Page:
Jack, preparing the way, went on.
[ˈdʒæk | pɹəˌpɛəɹɪŋ ðə ˈweɪ | wɛnt ˈɒn ‖ ]
Jacques, préparant le sol, tomba.
[ˈʒak | pʁepaʁɑ̃ lɵ ˈsɔl | tɔ̃ˈba ‖ ]

Note that the last syllable with a full vowel in a French prosodic unit is stressed, and that the last stressed syllable in an English prosodic unit has primary stress. This shows that stress is not phonemic in French, and that the difference between primary and secondary stress is not phonemic in English; they are both elements of prosody rather than inherent in the words.

The pipe symbols – the vertical bars | and ‖ – used above are phonetic, and so will often disagree with English punctuation, which only partially correlates with prosody.

However, the pipes may also be used for metrical breaks -- a single pipe being used to mark metrical feet, and a double pipe to mark both continuing and final prosody, as their alternate names "foot group" and "intonation group" suggest. In such usage, each foot group would include one and only one heavy syllable. In English, this would mean one and only one stressed syllable:

Jack, preparing the way, went on.
[ˈdʒæk ‖ pɹəˌpɛəɹɪŋ | ðə ˈweɪ ‖ wɛnt ˈɒn ‖ ]

In many tone languages with downdrift, such as Hausa, [ | ] is often used to represent a minor prosodic break that does not interrupt the overall decline in pitch of the utterance, while [ ‖ ] marks either continuing or final prosody that creates a pitch reset. In such cases, some linguists use only the single pipe, with continuing and final prosody marked by a comma and period, respectively.

In transcriptions of non-tonal languages, the three symbols pipe, comma, and period may also be used, with the pipe representing a break more minor than the comma, the so-called list prosody often used to separate items when reading lists, spelling words, or giving out telephone numbers.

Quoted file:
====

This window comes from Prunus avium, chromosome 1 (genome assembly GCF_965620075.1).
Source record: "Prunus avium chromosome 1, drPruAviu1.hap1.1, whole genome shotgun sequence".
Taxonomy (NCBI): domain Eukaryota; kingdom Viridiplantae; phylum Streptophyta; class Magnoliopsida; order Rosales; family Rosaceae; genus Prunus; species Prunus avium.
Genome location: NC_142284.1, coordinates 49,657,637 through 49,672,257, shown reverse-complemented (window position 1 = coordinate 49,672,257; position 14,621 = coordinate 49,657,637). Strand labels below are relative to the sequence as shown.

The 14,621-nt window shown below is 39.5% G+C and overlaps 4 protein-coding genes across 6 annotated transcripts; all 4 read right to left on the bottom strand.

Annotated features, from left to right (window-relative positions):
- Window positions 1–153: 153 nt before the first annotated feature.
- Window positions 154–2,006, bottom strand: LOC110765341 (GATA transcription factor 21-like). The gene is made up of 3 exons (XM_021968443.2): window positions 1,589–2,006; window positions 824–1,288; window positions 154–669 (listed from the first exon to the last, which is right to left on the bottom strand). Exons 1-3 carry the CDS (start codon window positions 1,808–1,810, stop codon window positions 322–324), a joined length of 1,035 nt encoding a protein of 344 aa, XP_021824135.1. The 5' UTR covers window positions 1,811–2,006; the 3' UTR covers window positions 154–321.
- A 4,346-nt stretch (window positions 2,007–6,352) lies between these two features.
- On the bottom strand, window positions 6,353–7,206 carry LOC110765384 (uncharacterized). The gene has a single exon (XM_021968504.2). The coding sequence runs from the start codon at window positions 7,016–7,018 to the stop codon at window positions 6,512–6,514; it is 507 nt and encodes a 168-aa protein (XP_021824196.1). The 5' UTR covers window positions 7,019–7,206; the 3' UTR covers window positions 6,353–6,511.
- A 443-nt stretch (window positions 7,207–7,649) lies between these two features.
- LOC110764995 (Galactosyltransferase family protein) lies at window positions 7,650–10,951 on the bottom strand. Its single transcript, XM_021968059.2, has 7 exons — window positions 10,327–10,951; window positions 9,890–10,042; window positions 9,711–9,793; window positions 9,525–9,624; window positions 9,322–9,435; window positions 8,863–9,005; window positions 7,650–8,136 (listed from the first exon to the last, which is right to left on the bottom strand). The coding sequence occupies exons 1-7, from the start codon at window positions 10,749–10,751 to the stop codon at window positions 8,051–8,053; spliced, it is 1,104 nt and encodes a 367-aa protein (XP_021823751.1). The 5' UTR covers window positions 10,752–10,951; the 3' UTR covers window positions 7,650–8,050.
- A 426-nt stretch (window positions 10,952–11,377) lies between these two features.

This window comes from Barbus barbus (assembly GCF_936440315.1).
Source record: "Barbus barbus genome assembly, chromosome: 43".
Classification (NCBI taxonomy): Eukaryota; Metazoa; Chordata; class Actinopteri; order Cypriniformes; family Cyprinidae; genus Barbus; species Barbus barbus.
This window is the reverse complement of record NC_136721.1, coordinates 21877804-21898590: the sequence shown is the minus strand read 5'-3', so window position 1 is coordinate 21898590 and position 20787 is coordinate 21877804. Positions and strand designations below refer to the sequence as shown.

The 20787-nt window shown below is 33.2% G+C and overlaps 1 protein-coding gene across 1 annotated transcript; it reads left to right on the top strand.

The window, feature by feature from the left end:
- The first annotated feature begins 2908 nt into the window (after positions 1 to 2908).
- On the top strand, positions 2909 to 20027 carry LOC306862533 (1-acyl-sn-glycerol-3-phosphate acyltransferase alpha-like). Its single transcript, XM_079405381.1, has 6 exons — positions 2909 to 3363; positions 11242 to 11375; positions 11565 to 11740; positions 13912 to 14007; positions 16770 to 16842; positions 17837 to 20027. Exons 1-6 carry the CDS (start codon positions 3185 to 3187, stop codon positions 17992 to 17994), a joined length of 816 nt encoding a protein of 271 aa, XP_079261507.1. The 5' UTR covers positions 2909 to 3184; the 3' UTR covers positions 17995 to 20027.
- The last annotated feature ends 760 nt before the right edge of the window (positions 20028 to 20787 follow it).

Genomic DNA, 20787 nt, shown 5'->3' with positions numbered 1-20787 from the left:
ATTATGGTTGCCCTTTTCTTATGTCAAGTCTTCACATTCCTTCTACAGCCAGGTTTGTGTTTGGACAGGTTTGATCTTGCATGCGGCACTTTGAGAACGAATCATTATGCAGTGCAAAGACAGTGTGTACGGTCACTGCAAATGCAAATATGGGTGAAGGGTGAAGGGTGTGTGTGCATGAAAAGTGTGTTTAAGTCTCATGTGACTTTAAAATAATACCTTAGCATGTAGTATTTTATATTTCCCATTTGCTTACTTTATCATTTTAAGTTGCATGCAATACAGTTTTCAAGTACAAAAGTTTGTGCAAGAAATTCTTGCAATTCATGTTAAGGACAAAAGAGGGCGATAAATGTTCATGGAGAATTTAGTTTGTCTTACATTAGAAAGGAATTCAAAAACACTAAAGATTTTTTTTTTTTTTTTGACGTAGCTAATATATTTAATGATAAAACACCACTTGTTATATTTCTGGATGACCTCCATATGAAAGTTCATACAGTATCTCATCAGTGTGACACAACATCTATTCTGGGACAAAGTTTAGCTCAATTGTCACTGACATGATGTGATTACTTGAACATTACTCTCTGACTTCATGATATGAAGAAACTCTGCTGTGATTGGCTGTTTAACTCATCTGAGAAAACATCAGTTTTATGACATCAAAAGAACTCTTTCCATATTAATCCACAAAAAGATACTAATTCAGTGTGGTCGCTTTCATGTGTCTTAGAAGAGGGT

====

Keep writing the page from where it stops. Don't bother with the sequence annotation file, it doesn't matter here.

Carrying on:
It can be assumed that many people can communicate and interpret extensibly using slight colours, tonation and rhythm in the voice to extend emotions and clever nuances in conversation. However, it should be noted that not everyone is assumed able to fully understand or even acknowledge such extensive tonal characteristics in particular speech - even in their native language. See Sociolinguistics

Prosody and emotion

Emotional prosody describes the perception of feelings expressed in speech, and was recognized by Charles Darwin in The Descent of Man to predate the evolution of human language: "Even monkeys express strong feelings in different tones — anger and impatience by low, fear and pain by high notes."[1] Native speakers listening to actors reading neutral text to project emotions were able to recognize happiness 62%, anger 95%, surprise 91%, sadness 81%, and neutral tone 76% correctly in trials. When a database of this speech was processed by computer, segmental features allowed >90% recognition of happiness and anger, while supra-segmental prosodic features allowed only 44-49% recognition. The reverse was true of surprise, which was recognized only 69% by segmental features and 96% by supra-segmental prosody.[2]

See also


  1. Charles Darwin (1871). The Descent of Man. citing Johann Rudolph Rengger, Natural History of the Mammals of Paraguay, s. 49
  2. R. Barra, J.M. Montero, J. Macías-Guarasa, L.F. D’Haro, R. San-Segundo, R. Córdoba. Prosodic and segmental rubrics in emotion identification.